On November 2, the National Institute on Aging (NIA) of the National Institutes of Health (NIH) released a Request for Information (RFI) to solicit feedback and ideas for a Challenge Prize on Alzheimer’s and related dementias research. This Challenge Prize is being conducted as part of the implementation of the 21st Century Cures Act and is the first Challenge Prize from the NIA. The institute is requesting suggestions for what prize goals should be established and other specific ideas for what should be considered in the Challenge Prize. Responses must be submitted by December 31.
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In a display of bipartisanship, Congress passed the 21st Century Cures Act. The House overwhelmingly passed an updated version of the bill (H.R. 34) on November 30 by a vote of 392 to 26. On December 7, the Senate followed suit with its consideration of the bill and passed it by a recorded vote of 94 to 5. President Obama signed the bill on December 13. The comprehensive bill provides an infusion of funding for biomedical research at the National Institutes of Health (NIH), directs the Food and Drug Administration (FDA) to approve drugs and devices with greater urgency, provides resources to states to assist in fighting the opioid epidemic, and provides a boost for mental health care. (more…)
Supporters of the 21st Century Cures legislation have not given up on seeing the legislation become law in the 114th Congress. On September 28, the Chair and Ranking Member of the Senate Health, Education, Labor and Pensions (HELP) Committee, Sen. Lamar Alexander (R-TN) and Sen. Patty Murray (D-WA), respectively, released the following statement: “We continue our work on bipartisan legislation to spur cures and treatments and better health for Americans. We’ve been working for a year and a half on behalf of patients and scientists, and we are committed to getting a result this year that will lead to lifesaving medical breakthroughs and advance President Obama’s Precision Medicine Initiative and Vice President Biden’s Cancer Moonshot.”
Similarly, a bipartisan group of House advocates for the House-passed 21st Century Cures Act
(H.R. 6) reiterated their support the legislation. The sponsors of H.R. 6, Energy and Commerce Committee Chair Fred Upton (R-MI), Rep. Diana DeGette (D-CO), and others noted: “We have been working hard for months, and we will continue to work toward an agreement that can pass both chambers and be signed by the president… At hand is a once-in-a-generation opportunity and we’re committed to getting 21st Century Cures signed into law this fall.”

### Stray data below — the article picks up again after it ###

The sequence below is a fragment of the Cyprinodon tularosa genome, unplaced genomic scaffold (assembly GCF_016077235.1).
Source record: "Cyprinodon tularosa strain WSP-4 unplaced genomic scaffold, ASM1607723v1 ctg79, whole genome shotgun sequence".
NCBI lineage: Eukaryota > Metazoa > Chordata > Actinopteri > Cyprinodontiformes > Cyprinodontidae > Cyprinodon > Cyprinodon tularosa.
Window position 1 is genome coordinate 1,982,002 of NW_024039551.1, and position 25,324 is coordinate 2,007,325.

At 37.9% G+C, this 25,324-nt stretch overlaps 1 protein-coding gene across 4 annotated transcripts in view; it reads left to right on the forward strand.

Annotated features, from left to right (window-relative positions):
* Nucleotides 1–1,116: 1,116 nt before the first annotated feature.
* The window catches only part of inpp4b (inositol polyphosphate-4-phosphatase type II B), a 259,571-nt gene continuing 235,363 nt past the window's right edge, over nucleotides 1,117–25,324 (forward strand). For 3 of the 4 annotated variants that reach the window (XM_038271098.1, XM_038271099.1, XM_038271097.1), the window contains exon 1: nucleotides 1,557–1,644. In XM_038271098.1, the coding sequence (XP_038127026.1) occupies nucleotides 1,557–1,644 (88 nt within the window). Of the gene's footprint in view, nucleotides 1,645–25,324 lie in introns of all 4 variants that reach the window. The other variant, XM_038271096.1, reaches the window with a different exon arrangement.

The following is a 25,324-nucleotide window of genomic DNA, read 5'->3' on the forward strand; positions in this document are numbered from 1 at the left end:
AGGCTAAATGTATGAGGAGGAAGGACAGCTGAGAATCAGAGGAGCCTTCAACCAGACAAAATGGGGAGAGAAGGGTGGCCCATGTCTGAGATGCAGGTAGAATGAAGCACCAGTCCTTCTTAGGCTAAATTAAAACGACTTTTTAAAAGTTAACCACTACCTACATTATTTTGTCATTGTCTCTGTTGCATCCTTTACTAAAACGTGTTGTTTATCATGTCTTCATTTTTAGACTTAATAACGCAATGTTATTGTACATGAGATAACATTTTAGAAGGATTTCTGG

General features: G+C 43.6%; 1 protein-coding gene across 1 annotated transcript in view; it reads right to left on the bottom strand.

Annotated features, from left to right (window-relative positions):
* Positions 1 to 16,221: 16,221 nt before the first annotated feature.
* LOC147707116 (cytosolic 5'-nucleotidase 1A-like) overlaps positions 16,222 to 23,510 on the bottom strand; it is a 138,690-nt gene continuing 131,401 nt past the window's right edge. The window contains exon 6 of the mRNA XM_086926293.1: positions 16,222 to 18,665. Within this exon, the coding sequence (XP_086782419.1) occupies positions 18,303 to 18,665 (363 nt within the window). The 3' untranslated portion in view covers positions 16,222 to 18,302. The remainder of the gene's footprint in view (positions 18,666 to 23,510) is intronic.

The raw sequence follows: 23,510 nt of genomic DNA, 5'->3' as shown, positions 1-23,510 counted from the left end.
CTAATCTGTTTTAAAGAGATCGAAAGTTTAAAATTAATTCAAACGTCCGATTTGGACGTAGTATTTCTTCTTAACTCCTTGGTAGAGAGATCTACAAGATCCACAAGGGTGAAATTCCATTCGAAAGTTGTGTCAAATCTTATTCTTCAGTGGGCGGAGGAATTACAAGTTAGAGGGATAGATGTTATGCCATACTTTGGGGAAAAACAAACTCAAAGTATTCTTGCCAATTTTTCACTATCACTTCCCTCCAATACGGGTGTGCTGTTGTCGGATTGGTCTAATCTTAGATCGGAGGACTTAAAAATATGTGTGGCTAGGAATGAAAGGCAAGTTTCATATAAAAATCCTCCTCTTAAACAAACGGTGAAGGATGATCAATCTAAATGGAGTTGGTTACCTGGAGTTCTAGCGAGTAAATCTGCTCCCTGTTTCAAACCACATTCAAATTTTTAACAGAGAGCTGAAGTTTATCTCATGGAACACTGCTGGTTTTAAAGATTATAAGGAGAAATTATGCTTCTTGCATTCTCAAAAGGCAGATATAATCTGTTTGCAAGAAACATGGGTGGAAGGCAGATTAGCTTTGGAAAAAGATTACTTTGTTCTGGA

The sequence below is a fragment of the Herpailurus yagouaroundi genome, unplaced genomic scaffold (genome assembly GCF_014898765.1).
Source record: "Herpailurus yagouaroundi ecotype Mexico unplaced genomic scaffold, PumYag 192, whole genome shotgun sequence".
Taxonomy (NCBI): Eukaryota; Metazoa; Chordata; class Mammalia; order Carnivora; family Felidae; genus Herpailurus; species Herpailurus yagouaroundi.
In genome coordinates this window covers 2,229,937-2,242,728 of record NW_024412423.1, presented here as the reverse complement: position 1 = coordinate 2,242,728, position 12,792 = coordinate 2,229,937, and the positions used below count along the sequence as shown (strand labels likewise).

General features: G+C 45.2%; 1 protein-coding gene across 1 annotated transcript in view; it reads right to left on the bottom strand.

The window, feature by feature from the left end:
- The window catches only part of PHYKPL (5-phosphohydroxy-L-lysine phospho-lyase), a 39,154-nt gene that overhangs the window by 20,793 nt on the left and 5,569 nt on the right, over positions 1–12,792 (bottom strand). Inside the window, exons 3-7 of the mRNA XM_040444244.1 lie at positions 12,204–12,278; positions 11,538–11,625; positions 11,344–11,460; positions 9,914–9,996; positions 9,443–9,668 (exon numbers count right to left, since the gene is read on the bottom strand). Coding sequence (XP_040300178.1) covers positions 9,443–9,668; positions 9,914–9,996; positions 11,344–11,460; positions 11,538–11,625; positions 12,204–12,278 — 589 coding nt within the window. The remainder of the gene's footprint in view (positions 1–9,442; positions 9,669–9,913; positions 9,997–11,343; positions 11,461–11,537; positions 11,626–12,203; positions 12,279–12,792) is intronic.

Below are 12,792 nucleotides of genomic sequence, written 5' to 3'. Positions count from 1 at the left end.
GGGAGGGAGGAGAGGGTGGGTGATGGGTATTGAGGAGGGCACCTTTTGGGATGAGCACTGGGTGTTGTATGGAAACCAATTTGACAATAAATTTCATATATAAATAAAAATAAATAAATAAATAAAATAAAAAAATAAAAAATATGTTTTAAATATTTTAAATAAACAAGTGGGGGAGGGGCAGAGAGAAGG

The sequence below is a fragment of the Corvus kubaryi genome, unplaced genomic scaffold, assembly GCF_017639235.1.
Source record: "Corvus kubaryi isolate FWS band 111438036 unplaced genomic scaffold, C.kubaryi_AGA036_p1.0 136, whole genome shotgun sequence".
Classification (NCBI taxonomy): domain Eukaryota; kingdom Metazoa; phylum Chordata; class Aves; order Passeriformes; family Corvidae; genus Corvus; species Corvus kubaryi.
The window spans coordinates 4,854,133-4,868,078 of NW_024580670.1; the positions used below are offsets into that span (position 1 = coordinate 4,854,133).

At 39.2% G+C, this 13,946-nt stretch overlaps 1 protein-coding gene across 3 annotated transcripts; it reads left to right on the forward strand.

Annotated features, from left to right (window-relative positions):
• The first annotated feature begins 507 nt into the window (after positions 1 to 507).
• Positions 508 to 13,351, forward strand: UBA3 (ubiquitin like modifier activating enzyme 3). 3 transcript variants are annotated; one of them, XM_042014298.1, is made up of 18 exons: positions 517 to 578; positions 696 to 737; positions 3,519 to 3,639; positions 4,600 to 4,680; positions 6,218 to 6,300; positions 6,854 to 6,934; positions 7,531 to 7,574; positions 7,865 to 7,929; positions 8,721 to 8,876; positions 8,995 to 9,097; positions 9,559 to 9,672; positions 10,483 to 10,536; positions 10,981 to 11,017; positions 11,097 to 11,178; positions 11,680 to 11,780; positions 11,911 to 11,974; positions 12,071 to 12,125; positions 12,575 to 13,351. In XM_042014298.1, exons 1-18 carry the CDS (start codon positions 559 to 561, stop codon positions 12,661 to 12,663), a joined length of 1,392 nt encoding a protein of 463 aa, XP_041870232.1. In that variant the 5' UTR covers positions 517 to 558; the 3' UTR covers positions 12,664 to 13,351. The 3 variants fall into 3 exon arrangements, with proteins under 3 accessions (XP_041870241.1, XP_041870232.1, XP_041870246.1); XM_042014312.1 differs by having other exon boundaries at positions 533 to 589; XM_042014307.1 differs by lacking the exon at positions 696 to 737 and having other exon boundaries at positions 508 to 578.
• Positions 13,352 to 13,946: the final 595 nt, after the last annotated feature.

It is unclear whether enough time remains to get a bill to the President’s desk before the 114th Congress concludes at the end of the year, especially given that the House and Senate are now on recess until after the November 8 elections, leaving only about 6 weeks to get it done.
On April 6, the Senate Health, Education, Labor and Pensions (HELP) Committee held the third in a series of hearings (March 16 and March 9) to complete its work on companion legislation to the 2015 House-passed 21st Century Cures Act.
Opening the hearing, HELP Committee Chairman Lamar Alexander (R-TN) noted that the committee has completed action on approximately 50 bipartisan proposals via 10 hearings and five staff working groups that held more than 100 meetings. The proposals resulting from these deliberations form the Senate’s companion legislation to the 21st Century Cures Act. The legislation also serves as the means of codifying the President’s proposed Precision Medicine and Cancer Moonshot initiatives. The Chairman emphasized that the Senate’s “Innovation or ‘Cures’ legislation…will be the most important new law enacted this year.” (more…)
Senator Lamar Alexander (R-TN), Chair of the Senate Health, Education, Labor and Pensions (HELP) Committee, recently announced that the committee will hold the first of three executive sessions to consider legislation to address biomedical innovation. The legislation affects the National Institutes of Health (NIH) and the Food and Drug Administration (FDA). The bills would serve as the companion legislation to the 21st Century Cures Act passed by the House last summer (see Update, July 14, 2015). The executive sessions are planned for February 9, March 9, and April 6. Alexander stressed that the Committee worked throughout 2015 to produce the bills that are now ready for the full committee to consider, emphasizing the urgency required by the Senate to “finish its work and turn into law these ideas.”